Chatham-Kent Public Health officials are concerned about the high smoking and vaping rates in the area, which are alarmingly higher than the provincial average.
According to Jeff Moco, the youth engagement co-ordinator for CK Public Health, the rate of tobacco smoking in Chatham-Kent is 13%, while the provincial average is 9%. Furthermore, smoking is estimated to be responsible for the death of 220 local residents per year.
As for vaping, the numbers are even more concerning. Provincial figures from the Ontario Student Drug and Health Survey indicate that 15% of students had vaped in the past year. However, local figures show that 32% of high school aged students in Chatham-Kent vape at least once a month.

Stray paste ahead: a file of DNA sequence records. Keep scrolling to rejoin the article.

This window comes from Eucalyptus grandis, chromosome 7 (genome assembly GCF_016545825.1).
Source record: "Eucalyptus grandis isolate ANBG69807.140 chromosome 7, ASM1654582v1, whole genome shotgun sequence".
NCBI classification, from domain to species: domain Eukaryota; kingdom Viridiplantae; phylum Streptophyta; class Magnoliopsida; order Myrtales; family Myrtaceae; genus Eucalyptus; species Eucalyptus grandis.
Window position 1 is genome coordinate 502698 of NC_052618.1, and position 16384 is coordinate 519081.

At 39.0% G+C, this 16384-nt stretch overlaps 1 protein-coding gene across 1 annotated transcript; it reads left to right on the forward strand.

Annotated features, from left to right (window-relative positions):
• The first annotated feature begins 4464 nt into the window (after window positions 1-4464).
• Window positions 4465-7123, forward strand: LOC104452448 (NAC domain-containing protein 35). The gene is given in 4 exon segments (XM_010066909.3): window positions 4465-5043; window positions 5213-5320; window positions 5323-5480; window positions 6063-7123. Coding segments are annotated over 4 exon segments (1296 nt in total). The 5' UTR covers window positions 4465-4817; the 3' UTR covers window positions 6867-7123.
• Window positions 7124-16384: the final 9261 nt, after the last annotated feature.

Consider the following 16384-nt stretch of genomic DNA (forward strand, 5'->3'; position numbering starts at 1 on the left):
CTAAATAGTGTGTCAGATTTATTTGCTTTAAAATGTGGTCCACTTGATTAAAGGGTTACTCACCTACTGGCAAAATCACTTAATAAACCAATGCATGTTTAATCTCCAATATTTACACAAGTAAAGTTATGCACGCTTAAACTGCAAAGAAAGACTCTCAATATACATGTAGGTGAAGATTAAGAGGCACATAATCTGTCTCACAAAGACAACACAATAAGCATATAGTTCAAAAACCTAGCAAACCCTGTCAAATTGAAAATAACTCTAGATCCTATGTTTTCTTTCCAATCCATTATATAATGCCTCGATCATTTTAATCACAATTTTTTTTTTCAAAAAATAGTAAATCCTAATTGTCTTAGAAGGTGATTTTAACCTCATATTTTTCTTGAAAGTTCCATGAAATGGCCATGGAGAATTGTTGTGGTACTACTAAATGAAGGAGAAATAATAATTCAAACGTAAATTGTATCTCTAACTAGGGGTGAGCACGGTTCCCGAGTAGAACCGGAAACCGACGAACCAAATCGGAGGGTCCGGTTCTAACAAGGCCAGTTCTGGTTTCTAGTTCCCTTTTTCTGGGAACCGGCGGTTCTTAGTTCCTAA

The primary targets for smoking cessation efforts are teens and young adults since the highest adult age group for smoking locally is the 20-44 category at 23.2%.
To help those who want to quit smoking, CK Public Health has started using CAMH’s STOP program. Anyone without a family doctor in Chatham-Kent can get 26 weeks of free nicotine replacement therapy with this program, as well as individualized counseling.
The federal government acknowledges that vaping is safer than smoking traditional tobacco cigarettes in some ways since vaping products produce only a small fraction of the 7,000-plus chemicals found in tobacco smoke, as well as lower levels of the potentially harmful ones. However, nicotine is still addictive and may cause physical dependence.
To prevent a new generation from getting addicted to nicotine, public health officials in Chatham-Kent are urging people to make quit attempts and increase prevention efforts. Quitting can be difficult, but it is the best way to improve overall health.